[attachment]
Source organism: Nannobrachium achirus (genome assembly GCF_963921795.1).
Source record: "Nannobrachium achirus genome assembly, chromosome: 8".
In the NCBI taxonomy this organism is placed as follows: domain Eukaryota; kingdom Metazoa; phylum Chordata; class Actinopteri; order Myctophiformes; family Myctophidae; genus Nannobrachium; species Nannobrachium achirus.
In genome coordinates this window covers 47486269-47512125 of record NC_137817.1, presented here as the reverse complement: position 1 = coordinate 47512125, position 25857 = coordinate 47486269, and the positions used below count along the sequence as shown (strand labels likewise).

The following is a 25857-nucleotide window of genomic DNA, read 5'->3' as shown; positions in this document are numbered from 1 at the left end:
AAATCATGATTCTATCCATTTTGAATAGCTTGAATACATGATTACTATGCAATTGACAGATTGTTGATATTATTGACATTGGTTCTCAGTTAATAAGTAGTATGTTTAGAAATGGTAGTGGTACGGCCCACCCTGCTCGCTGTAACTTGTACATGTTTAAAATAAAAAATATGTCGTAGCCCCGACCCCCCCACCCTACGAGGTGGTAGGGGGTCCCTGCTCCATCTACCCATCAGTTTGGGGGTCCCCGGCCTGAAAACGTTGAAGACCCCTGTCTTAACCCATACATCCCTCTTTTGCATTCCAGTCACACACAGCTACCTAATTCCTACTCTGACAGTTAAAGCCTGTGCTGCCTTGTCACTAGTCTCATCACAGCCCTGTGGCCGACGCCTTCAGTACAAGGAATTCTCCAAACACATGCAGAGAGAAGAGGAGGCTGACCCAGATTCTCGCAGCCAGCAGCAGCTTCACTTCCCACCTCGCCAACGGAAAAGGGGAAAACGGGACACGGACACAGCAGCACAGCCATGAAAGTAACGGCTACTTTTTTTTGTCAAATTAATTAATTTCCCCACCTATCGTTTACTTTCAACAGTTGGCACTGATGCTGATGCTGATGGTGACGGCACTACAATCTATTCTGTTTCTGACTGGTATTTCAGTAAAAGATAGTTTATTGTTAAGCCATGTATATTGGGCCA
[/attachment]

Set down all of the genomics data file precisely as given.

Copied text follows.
Source organism: Nannobrachium achirus (genome assembly GCF_963921795.1).
Source record: "Nannobrachium achirus genome assembly, chromosome: 8".
In the NCBI taxonomy this organism is placed as follows: domain Eukaryota; kingdom Metazoa; phylum Chordata; class Actinopteri; order Myctophiformes; family Myctophidae; genus Nannobrachium; species Nannobrachium achirus.
In genome coordinates this window covers 47486269-47512125 of record NC_137817.1, presented here as the reverse complement: position 1 = coordinate 47512125, position 25857 = coordinate 47486269, and the positions used below count along the sequence as shown (strand labels likewise).

The following is a 25857-nucleotide window of genomic DNA, read 5'->3' as shown; positions in this document are numbered from 1 at the left end:
AAATCATGATTCTATCCATTTTGAATAGCTTGAATACATGATTACTATGCAATTGACAGATTGTTGATATTATTGACATTGGTTCTCAGTTAATAAGTAGTATGTTTAGAAATGGTAGTGGTACGGCCCACCCTGCTCGCTGTAACTTGTACATGTTTAAAATAAAAAATATGTCGTAGCCCCGACCCCCCCACCCTACGAGGTGGTAGGGGGTCCCTGCTCCATCTACCCATCAGTTTGGGGGTCCCCGGCCTGAAAACGTTGAAGACCCCTGTCTTAACCCATACATCCCTCTTTTGCATTCCAGTCACACACAGCTACCTAATTCCTACTCTGACAGTTAAAGCCTGTGCTGCCTTGTCACTAGTCTCATCACAGCCCTGTGGCCGACGCCTTCAGTACAAGGAATTCTCCAAACACATGCAGAGAGAAGAGGAGGCTGACCCAGATTCTCGCAGCCAGCAGCAGCTTCACTTCCCACCTCGCCAACGGAAAAGGGGAAAACGGGACACGGACACAGCAGCACAGCCATGAAAGTAACGGCTACTTTTTTTTGTCAAATTAATTAATTTCCCCACCTATCGTTTACTTTCAACAGTTGGCACTGATGCTGATGCTGATGGTGACGGCACTACAATCTATTCTGTTTCTGACTGGTATTTCAGTAAAAGATAGTTTATTGTTAAGCCATGTATATTGGGCCA